I’ve previously written that I’m not a big fan of collected series. Pulling from other works to assemble something that might have been a book just doesn’t do much for me. For a moment, however, I’d like to make an exception. John MacArthur’s The Truth About the Lordship of Christ may have transcended the dreaded compilation book stigma. Reading more like a section from one larger doctrinal work, MacArthur lays out why exactly it matters that Christians consider their King.
This short treatise begins with why Christ is the “Lord of the Universe,” and ends with the “Ultimate Destination” of humanity. And it is perhaps in the final chapter where MacArthur stands out from so many other books on similar subjects. He pulls no punches, and hides no opinions regardless of offensiveness. MacArthur does what any good book about Christianity should do: he challenges believer’s to examine their own faith, as well as the faith of their community at large. It’s not easy to end on a note that goes something like this:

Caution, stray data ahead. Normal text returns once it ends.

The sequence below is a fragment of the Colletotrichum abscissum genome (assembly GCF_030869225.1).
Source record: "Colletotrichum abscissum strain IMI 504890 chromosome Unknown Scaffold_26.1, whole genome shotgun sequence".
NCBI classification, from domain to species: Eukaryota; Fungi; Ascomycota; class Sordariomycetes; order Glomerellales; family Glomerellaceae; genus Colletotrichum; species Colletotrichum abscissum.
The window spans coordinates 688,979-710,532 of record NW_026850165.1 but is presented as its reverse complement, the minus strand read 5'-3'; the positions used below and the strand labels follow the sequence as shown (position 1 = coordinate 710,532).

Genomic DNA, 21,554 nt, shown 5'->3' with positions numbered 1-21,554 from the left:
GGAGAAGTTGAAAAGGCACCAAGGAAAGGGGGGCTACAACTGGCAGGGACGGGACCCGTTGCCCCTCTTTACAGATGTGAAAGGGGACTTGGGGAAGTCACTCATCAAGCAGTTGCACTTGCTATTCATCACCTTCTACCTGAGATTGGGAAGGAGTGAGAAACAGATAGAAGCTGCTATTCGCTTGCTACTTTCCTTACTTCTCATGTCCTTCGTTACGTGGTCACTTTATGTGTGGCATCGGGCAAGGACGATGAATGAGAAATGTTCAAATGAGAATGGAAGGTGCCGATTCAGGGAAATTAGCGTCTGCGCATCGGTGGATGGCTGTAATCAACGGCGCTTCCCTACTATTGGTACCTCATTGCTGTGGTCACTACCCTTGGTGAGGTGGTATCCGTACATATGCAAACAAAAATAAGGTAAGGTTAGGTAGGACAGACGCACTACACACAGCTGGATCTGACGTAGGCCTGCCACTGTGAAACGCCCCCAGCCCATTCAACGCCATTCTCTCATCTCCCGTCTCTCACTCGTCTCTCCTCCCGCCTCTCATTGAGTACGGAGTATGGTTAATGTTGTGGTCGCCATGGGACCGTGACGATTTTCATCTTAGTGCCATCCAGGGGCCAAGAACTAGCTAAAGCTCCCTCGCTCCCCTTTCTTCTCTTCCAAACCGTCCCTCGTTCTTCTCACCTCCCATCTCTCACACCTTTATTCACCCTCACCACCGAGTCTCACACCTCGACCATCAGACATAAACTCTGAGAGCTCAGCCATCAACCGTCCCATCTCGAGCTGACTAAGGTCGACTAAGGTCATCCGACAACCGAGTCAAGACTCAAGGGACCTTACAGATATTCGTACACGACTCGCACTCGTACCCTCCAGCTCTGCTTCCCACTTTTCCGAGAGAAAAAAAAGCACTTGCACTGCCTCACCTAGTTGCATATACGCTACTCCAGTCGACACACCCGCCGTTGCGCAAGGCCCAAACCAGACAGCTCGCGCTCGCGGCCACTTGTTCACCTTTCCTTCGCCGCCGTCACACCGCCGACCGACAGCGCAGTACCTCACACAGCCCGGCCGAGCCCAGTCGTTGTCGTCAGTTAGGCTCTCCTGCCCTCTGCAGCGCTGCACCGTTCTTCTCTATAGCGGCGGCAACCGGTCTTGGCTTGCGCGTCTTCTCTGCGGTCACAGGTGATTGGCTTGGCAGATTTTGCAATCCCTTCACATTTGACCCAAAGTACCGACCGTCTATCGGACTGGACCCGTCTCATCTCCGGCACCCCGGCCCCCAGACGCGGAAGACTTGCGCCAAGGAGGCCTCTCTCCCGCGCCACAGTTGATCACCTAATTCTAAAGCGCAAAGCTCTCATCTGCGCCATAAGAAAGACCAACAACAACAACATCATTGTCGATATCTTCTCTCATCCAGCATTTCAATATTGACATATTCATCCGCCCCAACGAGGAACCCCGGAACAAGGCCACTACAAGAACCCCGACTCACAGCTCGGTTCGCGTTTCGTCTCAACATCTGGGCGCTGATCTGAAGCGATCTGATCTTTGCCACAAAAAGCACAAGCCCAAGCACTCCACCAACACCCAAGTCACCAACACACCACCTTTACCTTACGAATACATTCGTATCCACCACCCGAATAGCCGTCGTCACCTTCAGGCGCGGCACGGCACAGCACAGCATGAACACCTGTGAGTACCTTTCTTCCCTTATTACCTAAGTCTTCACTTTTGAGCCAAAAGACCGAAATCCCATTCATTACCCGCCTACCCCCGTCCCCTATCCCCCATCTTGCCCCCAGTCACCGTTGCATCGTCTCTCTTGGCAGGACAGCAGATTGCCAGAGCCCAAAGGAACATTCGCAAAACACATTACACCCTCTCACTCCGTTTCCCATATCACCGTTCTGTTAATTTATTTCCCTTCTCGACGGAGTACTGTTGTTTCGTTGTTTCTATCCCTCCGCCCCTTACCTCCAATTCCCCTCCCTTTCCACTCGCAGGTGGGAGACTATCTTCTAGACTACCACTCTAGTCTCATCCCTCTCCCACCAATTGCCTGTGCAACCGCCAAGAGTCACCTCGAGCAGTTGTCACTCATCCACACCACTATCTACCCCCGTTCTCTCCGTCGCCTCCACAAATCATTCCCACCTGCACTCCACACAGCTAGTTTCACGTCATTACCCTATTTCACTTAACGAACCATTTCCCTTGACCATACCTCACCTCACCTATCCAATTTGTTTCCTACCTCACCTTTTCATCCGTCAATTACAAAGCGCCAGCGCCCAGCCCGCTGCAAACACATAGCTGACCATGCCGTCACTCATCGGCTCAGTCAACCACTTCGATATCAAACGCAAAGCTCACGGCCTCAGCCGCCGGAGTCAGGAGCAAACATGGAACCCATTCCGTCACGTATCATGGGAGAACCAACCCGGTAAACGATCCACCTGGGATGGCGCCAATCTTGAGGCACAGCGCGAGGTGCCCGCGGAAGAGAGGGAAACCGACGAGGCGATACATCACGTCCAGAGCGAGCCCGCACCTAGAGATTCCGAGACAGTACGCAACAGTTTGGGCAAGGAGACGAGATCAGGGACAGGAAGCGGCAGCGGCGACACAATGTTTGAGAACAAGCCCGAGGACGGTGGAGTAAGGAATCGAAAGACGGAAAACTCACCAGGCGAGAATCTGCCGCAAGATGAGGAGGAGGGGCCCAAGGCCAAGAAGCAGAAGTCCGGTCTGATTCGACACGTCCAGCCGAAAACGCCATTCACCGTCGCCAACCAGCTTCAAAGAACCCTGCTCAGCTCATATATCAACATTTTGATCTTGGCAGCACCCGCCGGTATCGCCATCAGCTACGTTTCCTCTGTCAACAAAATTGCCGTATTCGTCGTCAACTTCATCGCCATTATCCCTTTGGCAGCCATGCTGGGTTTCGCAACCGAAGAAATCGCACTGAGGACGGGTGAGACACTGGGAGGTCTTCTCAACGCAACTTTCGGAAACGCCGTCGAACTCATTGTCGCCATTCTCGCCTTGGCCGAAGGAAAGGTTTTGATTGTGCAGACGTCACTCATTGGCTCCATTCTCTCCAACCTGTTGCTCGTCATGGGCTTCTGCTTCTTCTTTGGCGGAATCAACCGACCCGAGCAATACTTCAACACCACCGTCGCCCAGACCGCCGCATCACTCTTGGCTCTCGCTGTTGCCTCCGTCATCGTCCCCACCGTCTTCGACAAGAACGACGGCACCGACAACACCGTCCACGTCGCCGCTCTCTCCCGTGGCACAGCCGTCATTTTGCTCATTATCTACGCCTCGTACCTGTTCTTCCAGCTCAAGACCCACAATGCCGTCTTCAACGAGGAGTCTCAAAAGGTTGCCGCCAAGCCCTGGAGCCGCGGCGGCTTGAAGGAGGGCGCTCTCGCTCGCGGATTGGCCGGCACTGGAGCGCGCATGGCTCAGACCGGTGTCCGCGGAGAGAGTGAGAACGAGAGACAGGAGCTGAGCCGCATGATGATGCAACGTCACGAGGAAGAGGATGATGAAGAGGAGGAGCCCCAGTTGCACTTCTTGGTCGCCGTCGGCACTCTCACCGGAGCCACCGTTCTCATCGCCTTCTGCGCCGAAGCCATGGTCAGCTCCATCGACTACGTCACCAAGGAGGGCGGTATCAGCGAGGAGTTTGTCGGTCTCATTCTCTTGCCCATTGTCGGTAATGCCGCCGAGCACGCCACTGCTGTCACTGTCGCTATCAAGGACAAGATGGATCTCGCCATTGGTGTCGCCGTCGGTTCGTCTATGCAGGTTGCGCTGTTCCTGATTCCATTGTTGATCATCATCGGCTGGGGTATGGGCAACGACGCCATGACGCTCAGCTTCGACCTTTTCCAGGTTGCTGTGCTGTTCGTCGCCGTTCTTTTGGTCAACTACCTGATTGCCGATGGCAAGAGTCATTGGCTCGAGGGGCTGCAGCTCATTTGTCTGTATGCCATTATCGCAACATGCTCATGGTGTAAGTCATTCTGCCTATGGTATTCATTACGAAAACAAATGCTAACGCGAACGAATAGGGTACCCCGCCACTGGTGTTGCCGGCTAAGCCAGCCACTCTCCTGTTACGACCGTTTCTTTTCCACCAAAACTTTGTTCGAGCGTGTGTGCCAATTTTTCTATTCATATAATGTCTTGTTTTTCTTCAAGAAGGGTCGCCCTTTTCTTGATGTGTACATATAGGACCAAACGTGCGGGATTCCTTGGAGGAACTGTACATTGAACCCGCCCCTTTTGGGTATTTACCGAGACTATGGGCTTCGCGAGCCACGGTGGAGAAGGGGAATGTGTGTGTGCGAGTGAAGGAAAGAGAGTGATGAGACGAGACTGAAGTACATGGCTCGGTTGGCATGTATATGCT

Everyone who professes assurance is accepted as a genuine believer, even if that person’s lifestyle opposes everything Christ stands for. The conscience screams against such a doctrine!
That takes conviction, and at the same time hope; a hope that believes Christians will come around if they will only realize the bunk they’ve bought into.
Overall, MacArthur’s book is a worthwhile read for mature and new Christians. While a mature Christian may not read something they haven’t encountered before, its never a bad thing to revisit the essentials. As for new believers, I would consider this book a must have. MacArthur’s plain language takes a theological concept and lays it out in the most basic it can get.